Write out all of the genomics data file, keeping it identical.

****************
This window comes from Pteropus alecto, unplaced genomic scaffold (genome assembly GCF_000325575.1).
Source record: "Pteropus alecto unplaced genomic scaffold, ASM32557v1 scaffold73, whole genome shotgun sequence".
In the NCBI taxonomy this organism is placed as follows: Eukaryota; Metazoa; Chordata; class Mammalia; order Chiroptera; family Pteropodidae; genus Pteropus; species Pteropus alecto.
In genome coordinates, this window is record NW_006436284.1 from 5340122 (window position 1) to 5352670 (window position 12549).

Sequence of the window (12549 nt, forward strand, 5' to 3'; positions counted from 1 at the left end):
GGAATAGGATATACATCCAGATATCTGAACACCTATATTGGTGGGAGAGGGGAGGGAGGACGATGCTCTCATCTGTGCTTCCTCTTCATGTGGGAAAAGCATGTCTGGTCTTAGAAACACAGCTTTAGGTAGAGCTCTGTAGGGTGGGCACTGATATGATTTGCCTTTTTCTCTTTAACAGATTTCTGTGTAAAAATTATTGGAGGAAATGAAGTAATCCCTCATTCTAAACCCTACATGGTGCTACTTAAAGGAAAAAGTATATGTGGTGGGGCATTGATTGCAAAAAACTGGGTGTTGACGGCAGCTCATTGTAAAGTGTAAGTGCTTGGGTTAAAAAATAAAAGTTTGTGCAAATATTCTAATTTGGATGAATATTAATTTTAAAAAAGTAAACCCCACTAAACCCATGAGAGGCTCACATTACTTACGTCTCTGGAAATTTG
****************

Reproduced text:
This window comes from Pteropus alecto, unplaced genomic scaffold (genome assembly GCF_000325575.1).
Source record: "Pteropus alecto unplaced genomic scaffold, ASM32557v1 scaffold73, whole genome shotgun sequence".
In the NCBI taxonomy this organism is placed as follows: Eukaryota; Metazoa; Chordata; class Mammalia; order Chiroptera; family Pteropodidae; genus Pteropus; species Pteropus alecto.
In genome coordinates, this window is record NW_006436284.1 from 5340122 (window position 1) to 5352670 (window position 12549).

Sequence of the window (12549 nt, forward strand, 5' to 3'; positions counted from 1 at the left end):
GGAATAGGATATACATCCAGATATCTGAACACCTATATTGGTGGGAGAGGGGAGGGAGGACGATGCTCTCATCTGTGCTTCCTCTTCATGTGGGAAAAGCATGTCTGGTCTTAGAAACACAGCTTTAGGTAGAGCTCTGTAGGGTGGGCACTGATATGATTTGCCTTTTTCTCTTTAACAGATTTCTGTGTAAAAATTATTGGAGGAAATGAAGTAATCCCTCATTCTAAACCCTACATGGTGCTACTTAAAGGAAAAAGTATATGTGGTGGGGCATTGATTGCAAAAAACTGGGTGTTGACGGCAGCTCATTGTAAAGTGTAAGTGCTTGGGTTAAAAAATAAAAGTTTGTGCAAATATTCTAATTTGGATGAATATTAATTTTAAAAAAGTAAACCCCACTAAACCCATGAGAGGCTCACATTACTTACGTCTCTGGAAATTTG